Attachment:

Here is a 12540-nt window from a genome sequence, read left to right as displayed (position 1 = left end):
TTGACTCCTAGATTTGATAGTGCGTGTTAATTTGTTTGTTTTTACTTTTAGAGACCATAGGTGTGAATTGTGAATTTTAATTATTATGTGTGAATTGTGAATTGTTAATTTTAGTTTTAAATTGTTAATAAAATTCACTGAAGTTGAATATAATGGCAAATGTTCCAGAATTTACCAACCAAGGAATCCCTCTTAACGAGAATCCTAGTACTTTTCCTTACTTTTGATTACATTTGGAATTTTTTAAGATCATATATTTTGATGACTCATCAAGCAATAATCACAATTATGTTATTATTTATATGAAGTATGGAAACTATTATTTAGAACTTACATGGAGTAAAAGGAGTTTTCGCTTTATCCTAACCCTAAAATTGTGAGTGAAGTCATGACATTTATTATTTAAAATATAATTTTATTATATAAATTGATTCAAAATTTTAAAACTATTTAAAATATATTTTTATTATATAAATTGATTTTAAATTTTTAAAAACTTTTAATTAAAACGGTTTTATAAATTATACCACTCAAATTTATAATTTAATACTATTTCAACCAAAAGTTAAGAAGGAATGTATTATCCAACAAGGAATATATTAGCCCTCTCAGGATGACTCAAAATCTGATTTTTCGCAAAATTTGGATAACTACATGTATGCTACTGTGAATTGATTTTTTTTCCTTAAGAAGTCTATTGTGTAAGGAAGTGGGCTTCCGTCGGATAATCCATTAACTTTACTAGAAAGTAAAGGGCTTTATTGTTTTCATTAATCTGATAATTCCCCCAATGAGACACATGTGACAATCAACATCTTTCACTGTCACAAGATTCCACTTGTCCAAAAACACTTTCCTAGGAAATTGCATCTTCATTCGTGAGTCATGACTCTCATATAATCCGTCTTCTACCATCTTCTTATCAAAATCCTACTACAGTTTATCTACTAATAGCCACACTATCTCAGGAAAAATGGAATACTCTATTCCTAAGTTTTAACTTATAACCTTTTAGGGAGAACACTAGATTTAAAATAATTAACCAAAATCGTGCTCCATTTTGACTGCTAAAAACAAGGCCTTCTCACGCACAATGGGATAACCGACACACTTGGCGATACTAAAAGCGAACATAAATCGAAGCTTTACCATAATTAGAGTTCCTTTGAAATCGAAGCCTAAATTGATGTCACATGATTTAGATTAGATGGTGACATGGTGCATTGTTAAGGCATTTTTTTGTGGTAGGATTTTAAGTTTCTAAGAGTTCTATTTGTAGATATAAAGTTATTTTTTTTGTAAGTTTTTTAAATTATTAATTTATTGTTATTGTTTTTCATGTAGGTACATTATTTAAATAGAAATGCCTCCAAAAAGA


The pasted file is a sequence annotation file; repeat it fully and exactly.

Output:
Here is a 12540-nt window from a genome sequence, read left to right as displayed (position 1 = left end):
TTGACTCCTAGATTTGATAGTGCGTGTTAATTTGTTTGTTTTTACTTTTAGAGACCATAGGTGTGAATTGTGAATTTTAATTATTATGTGTGAATTGTGAATTGTTAATTTTAGTTTTAAATTGTTAATAAAATTCACTGAAGTTGAATATAATGGCAAATGTTCCAGAATTTACCAACCAAGGAATCCCTCTTAACGAGAATCCTAGTACTTTTCCTTACTTTTGATTACATTTGGAATTTTTTAAGATCATATATTTTGATGACTCATCAAGCAATAATCACAATTATGTTATTATTTATATGAAGTATGGAAACTATTATTTAGAACTTACATGGAGTAAAAGGAGTTTTCGCTTTATCCTAACCCTAAAATTGTGAGTGAAGTCATGACATTTATTATTTAAAATATAATTTTATTATATAAATTGATTCAAAATTTTAAAACTATTTAAAATATATTTTTATTATATAAATTGATTTTAAATTTTTAAAAACTTTTAATTAAAACGGTTTTATAAATTATACCACTCAAATTTATAATTTAATACTATTTCAACCAAAAGTTAAGAAGGAATGTATTATCCAACAAGGAATATATTAGCCCTCTCAGGATGACTCAAAATCTGATTTTTCGCAAAATTTGGATAACTACATGTATGCTACTGTGAATTGATTTTTTTTCCTTAAGAAGTCTATTGTGTAAGGAAGTGGGCTTCCGTCGGATAATCCATTAACTTTACTAGAAAGTAAAGGGCTTTATTGTTTTCATTAATCTGATAATTCCCCCAATGAGACACATGTGACAATCAACATCTTTCACTGTCACAAGATTCCACTTGTCCAAAAACACTTTCCTAGGAAATTGCATCTTCATTCGTGAGTCATGACTCTCATATAATCCGTCTTCTACCATCTTCTTATCAAAATCCTACTACAGTTTATCTACTAATAGCCACACTATCTCAGGAAAAATGGAATACTCTATTCCTAAGTTTTAACTTATAACCTTTTAGGGAGAACACTAGATTTAAAATAATTAACCAAAATCGTGCTCCATTTTGACTGCTAAAAACAAGGCCTTCTCACGCACAATGGGATAACCGACACACTTGGCGATACTAAAAGCGAACATAAATCGAAGCTTTACCATAATTAGAGTTCCTTTGAAATCGAAGCCTAAATTGATGTCACATGATTTAGATTAGATGGTGACATGGTGCATTGTTAAGGCATTTTTTTGTGGTAGGATTTTAAGTTTCTAAGAGTTCTATTTGTAGATATAAAGTTATTTTTTTTGTAAGTTTTTTAAATTATTAATTTATTGTTATTGTTTTTCATGTAGGTACATTATTTAAATAGAAATGCCTCCAAAAAGA